23 Jun 2020

News:

Hill Buzz

Good early afternoon, DC! Even though this blog is all about Capitol Hill (and surrounding areas), I want to give a heartfelt shoutout to those of you who still consider the Hill to be home, even as you hang your hat elsewhere. What’s up?

Via @thefreedomneighborhood on Instagram

I realize many of you are not parents, but for those of us who are, the news that school will be back on August 31, 2020 is a little weird (WUSA). On the one hand, parents of younger children welcome for the main part having their children back at school. But not everyone is so eager, including teachers. How will the schools balance in person and online teaching? Southwest parent and education researcher Betsy Wolf shared statistics, survey results and some very clear and sobering thinking regarding starting school. Find her thread here.

In case you missed it, this Washington Post article exposes the inherent unfairness of parent-teacher organizations where parents have the privilege of making a lot more noise and getting their needs met. Watkins and Peabody principal Elena Bell states the crux of the problem eloquently: “Sometimes, living out the values of equity means you give up something for a greater cause to others who may need it more than you do,” Bell wrote. “Equity is NOT receiving an inequitable resource and doing something nice for ‘families in need’ on the side.” Washington Post

Even though it’ll be a long while before we can all feel comfortable riding metro, WMATA has reopened several stations and added more stops to their busier bus routes. For our area, the 30N, 30S and 92 buses will be running more frequently. You still have to board on the back and must wear a face covering. WTOP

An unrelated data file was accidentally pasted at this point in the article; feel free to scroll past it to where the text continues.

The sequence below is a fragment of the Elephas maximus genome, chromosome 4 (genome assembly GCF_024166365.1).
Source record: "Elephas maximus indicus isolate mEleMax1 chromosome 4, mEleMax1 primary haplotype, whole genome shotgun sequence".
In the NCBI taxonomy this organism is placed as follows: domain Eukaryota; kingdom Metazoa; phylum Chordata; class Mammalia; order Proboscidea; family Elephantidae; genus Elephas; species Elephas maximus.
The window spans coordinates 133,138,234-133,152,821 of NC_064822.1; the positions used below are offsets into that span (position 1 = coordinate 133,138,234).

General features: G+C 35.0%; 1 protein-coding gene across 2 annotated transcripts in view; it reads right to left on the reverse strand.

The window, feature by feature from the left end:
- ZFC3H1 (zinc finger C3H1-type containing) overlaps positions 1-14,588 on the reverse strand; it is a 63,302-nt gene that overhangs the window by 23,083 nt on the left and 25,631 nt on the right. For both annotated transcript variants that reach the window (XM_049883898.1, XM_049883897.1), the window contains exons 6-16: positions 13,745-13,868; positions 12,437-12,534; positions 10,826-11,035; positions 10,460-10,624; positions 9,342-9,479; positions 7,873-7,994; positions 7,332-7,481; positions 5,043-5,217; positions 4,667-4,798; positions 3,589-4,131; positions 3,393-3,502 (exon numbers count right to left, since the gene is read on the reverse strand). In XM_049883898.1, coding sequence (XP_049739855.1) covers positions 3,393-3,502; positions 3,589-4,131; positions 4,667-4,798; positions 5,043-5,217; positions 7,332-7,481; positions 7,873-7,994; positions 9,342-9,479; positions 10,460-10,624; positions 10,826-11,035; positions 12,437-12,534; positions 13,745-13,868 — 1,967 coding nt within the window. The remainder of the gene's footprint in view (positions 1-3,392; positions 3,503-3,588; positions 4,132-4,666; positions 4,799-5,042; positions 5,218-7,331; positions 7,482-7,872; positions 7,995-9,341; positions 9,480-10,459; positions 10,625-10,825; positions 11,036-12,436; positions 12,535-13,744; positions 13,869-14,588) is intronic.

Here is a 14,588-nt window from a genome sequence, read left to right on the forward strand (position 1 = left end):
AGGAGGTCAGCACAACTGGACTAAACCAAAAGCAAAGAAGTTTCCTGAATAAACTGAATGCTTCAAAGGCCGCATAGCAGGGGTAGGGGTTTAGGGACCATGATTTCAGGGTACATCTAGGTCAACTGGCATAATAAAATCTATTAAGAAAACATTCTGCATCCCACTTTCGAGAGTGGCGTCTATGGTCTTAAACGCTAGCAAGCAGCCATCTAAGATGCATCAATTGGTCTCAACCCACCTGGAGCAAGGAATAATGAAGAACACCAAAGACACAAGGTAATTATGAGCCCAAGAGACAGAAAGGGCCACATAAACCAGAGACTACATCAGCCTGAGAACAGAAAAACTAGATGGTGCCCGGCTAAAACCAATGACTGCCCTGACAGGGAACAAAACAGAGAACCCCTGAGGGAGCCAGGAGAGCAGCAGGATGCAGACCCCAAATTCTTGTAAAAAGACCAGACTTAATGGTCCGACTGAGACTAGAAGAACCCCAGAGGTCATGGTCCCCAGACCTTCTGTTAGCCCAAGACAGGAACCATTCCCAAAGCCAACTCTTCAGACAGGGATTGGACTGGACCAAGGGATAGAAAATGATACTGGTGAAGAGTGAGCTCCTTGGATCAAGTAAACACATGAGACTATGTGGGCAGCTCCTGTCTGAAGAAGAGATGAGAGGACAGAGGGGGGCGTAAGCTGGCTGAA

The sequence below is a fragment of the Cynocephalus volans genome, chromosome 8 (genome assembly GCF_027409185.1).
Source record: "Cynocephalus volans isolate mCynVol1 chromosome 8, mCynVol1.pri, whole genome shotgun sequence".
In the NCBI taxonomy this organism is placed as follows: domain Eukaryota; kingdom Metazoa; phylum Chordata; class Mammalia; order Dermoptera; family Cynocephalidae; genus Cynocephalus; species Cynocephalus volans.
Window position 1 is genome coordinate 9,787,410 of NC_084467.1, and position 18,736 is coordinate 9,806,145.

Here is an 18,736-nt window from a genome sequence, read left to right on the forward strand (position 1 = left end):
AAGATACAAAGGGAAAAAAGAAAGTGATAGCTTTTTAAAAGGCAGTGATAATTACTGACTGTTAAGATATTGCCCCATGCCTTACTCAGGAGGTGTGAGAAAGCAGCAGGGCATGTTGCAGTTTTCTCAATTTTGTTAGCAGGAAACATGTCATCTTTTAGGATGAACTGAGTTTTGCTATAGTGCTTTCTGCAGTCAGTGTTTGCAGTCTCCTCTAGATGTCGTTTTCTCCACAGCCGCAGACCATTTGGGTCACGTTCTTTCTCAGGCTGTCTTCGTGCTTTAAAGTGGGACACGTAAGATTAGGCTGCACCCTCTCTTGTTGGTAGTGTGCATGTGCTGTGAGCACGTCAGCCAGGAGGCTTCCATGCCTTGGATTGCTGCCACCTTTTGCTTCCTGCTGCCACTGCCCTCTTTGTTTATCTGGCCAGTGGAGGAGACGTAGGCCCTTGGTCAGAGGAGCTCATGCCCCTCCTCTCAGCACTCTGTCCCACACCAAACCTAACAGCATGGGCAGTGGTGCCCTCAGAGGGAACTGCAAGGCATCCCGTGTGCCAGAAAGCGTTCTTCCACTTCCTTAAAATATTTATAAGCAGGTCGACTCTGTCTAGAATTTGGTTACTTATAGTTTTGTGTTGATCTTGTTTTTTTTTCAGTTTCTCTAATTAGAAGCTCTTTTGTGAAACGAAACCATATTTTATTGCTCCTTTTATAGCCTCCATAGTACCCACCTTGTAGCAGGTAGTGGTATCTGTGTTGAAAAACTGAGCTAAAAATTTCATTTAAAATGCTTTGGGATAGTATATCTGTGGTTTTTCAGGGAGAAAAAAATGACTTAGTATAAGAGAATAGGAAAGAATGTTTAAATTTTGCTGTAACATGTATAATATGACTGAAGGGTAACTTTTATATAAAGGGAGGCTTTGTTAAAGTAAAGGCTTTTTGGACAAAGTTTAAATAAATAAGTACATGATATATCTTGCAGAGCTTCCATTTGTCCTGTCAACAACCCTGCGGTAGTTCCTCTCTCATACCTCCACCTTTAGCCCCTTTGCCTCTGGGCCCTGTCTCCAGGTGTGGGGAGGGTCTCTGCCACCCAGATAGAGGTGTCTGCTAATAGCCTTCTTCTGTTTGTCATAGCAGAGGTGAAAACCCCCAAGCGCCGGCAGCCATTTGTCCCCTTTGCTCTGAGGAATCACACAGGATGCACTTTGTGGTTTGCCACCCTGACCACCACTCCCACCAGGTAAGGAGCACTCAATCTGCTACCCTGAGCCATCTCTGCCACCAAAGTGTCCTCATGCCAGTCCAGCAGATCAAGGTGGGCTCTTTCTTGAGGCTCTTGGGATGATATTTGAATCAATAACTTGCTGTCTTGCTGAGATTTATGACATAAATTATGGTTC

Circle June 26 on your calendar: This is the date of the U.S. House of Representatives’ vote on statehood for the District of Columbia. Can you imagine taxation with full representation? I’m dizzy just thinking about it. DCist

Goodbye to George Preston Marshall’s statue outside of RFK stadium. The statue was removed, appropriately, on Juneteenth. Wondering why it’s important to have Marshall’s statue removed? As owner of the Redskins from their inception, he was an active segregationist. His team was the last one to be integrated, nine years after the rest of the league integrated their teams. ESPN

In a Hill Buzz from February of 2019, I shared an Instagram post by Krystal Mack. In it, she recounted her terrible experiences while employed by Rose’s Restaurant Group. Fast forward to early June, where Rose’s Restaurant group acknowledged that they hadn’t done right by her. (You can see the letter here.) Unfortunately, the apology came 578 days too late and was not issued to Mack directly. Mack recorded an Instagram live video last week in which she adroitly points out what is wrong with a watered-down apology two years too late. It’s so important that you listen. Yes, your favorites are problematic.

Incidentally, this Washingtonian interview of sommelier Erica Christian is a must-read. This quote alone is worth your time: “…there’s this idea that when we stand up for causes, we do it once… But this isn’t a cause. This isn’t like fighting an illness or donating to cancer research. It’s literally making sure that there is space for an existing population that has been disserviced for hundreds of years.”  

Via @sunrisemvmtdc on Instagram